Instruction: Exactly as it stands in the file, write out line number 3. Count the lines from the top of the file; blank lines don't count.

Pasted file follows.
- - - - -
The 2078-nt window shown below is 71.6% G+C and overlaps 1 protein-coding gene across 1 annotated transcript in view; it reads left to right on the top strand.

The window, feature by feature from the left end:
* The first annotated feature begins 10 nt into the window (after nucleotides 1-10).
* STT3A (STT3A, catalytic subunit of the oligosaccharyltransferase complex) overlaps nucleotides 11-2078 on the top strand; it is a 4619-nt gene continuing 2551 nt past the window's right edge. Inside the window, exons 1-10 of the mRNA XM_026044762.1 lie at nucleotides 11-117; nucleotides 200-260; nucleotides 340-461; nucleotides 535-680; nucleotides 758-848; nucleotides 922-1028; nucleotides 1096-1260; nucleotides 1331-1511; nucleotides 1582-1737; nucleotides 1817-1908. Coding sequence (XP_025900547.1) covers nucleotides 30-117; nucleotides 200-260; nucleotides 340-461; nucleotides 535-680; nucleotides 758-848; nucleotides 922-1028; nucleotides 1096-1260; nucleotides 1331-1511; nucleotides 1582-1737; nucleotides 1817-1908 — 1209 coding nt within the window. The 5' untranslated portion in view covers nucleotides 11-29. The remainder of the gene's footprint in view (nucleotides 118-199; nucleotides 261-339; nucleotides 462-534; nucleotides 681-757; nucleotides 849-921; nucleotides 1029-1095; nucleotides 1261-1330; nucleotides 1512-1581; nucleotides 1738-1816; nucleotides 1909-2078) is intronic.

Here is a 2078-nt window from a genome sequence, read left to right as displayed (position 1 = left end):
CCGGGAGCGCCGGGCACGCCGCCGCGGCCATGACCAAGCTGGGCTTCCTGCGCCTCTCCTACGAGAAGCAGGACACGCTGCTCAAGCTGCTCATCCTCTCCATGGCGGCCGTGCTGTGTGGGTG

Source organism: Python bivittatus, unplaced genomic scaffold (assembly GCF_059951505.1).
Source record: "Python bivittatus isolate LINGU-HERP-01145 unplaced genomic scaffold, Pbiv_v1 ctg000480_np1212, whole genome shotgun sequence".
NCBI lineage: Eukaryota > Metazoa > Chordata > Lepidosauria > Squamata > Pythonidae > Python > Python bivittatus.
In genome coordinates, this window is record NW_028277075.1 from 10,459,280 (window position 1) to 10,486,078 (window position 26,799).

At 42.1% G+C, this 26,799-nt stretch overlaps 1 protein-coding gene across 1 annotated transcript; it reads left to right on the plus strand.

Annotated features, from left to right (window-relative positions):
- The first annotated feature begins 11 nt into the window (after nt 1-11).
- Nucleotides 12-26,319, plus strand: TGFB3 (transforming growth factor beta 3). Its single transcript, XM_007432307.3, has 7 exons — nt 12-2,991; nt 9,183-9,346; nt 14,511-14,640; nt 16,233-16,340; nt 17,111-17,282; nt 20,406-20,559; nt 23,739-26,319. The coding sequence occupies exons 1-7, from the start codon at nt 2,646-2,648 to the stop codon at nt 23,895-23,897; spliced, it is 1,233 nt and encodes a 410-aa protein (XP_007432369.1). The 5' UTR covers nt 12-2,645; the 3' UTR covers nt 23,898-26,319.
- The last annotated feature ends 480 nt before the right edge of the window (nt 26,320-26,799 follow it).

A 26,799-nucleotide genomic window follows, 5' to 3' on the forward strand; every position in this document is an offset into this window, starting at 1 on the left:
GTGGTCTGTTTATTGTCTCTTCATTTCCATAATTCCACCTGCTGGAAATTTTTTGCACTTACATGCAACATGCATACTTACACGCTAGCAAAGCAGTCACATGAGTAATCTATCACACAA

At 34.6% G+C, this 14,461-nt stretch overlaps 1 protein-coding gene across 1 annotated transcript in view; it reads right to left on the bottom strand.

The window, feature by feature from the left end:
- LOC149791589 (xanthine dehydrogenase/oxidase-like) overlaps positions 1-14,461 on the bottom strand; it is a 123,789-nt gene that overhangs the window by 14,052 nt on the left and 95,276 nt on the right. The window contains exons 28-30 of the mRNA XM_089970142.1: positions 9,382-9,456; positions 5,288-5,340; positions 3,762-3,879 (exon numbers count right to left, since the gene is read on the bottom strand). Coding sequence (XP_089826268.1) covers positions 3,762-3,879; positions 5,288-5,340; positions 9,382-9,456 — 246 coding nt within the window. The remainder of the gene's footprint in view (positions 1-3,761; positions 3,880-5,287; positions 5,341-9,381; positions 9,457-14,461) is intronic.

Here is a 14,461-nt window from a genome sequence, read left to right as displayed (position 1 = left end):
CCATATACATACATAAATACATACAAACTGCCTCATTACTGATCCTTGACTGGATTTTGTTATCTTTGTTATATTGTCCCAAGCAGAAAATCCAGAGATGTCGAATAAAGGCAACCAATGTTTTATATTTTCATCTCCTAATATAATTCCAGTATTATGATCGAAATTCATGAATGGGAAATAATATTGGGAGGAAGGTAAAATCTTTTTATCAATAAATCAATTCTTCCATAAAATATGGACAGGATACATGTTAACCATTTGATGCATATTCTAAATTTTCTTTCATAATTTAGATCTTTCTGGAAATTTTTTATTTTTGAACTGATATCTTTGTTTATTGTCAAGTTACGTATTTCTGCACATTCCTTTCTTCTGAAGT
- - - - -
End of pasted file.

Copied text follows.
* The first annotated feature begins 10 nt into the window (after nucleotides 1-10).